Consider this: In 1995, the Congressional Office of Technology Assessment — a nonpartisan panel of scientists and researchers assembled to offer objective technical guidance to Congress on scientifically complex issues — was stripped of all funding, effectively shutting it down. (Officially, it still exists on paper.) It has remained unfunded ever since. (Thanks, Newt Gingrich.) An attempt in May to provide a paltry $2.5 million to the office was stymied by House Republicans.

In a world where advanced technology has infiltrated nearly every corner of our lives — raising a litany of technical, ethical and legal challenges — our government is willfully scientifically illiterate.

The reason this status quo has been allowed to persist is that the general population isn’t much better. Conservatives continue to fight any attempts to combat climate change, while many liberals are refusing to vaccinate their children over fears of a nonexistent link to autism. It wouldn’t be hard to predict a liberal backlash against Tyson, similar to the one we’re seeing from conservatives, if he were to speak more prominently about his endorsement of genetically modified foods — one of the more scientifically unfounded banner arguments of the left.

Tyson is a threat to this cone of ignorance and self-interest. He’s a champion of knowledge and the human potential. He brings the fundamental belief that our species is destined for something greater than the interminable squabble between self-interested individuals and rival nations and dwindling resources — that our collective efforts can be applied to the pursuit of knowledge, ultimately paving the way for our exploration of the galaxy.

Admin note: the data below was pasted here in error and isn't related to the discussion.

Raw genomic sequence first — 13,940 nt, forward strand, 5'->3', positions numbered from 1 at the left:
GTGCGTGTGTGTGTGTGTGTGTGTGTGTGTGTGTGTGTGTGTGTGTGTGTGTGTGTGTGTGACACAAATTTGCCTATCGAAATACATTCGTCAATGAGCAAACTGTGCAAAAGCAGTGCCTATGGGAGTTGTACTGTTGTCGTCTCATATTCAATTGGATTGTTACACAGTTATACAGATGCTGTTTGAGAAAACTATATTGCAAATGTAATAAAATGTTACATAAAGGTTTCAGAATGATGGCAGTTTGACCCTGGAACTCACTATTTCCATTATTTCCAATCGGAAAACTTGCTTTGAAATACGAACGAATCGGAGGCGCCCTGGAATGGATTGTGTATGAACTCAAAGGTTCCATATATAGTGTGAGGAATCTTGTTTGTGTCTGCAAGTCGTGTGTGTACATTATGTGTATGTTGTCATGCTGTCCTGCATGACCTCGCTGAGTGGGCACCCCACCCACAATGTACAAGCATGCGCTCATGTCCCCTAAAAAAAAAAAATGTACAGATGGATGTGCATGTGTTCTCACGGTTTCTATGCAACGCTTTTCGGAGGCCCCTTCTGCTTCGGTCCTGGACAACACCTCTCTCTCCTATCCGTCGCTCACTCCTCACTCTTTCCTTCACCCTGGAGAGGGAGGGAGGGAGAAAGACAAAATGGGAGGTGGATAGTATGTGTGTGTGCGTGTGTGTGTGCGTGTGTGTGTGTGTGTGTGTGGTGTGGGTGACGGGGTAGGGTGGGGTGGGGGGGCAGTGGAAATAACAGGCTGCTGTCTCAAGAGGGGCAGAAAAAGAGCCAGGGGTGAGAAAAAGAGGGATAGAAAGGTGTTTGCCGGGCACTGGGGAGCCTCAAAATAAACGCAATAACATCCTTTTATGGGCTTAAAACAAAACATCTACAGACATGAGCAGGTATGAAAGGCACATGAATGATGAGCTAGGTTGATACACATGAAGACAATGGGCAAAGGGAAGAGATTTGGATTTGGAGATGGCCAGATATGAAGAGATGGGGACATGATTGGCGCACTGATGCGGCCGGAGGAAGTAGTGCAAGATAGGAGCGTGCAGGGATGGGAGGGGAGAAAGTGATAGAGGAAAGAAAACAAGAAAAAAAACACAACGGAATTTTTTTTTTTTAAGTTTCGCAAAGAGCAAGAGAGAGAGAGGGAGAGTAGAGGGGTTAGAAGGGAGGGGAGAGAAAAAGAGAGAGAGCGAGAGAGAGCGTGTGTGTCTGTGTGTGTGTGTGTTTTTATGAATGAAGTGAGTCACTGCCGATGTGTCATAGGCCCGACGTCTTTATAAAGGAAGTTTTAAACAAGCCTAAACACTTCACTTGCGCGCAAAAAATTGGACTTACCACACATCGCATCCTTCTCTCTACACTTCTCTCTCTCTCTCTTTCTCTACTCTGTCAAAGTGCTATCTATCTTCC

That’s a vision people can get behind. It’s also one that could potentially upend everything we know.



relict-hominid: re: chromophobia... of course these chromophobes idolized a Greek/Roman past full of cool white marble.... which we've since discovered was actually a gaudily painted riot of color!


medievalpoc:

OMG!!! I FORGET PEOPLE DON’T KNOW THIS!

Yes, all those aloof, “pure” white statues from Ancient Greece?

They actually looked like this:

image

Vinzenz Brinkmann, much to the apparent chagrin of Westerners everywhere, used ultraviolet light to reveal the original paint schemes of these statues that the millennia had washed away.

And to underscore the Chromophobia?

Check out this graphic that i09 made for their leading image for this story:

image

You can check out a video here to learn more about the methods used to discover the original paint schemes of these statues and reliefs.

image

image




“When “i” is replaced with “we” even illness becomes wellness.”

 —

Malcolm X (via amorestavivo)

This changed me.

(via losingfatfindingfit)

strong community sense ftw

(via afro-dominicano)

(via afro-dominicano)



mizoguchi:

This written by a friend of mine and is really helpful and informative and is great especially for many who are finding themselves discontent with the lack of progress in American television when it comes to diverse television.

(via blackgirlstalking)



jhameia:

queenofvanillasparkles:

official-sciencesideoftumbler:

alejo-alejo:

merisea:

How Beauty Procedures Looked In The 1930s-40s [x]

This is scary

The apple face thing tho

These look like ways to make a cinobite.

these things looks like they’re from science fiction movies, not beauty salons.

(via karnythia)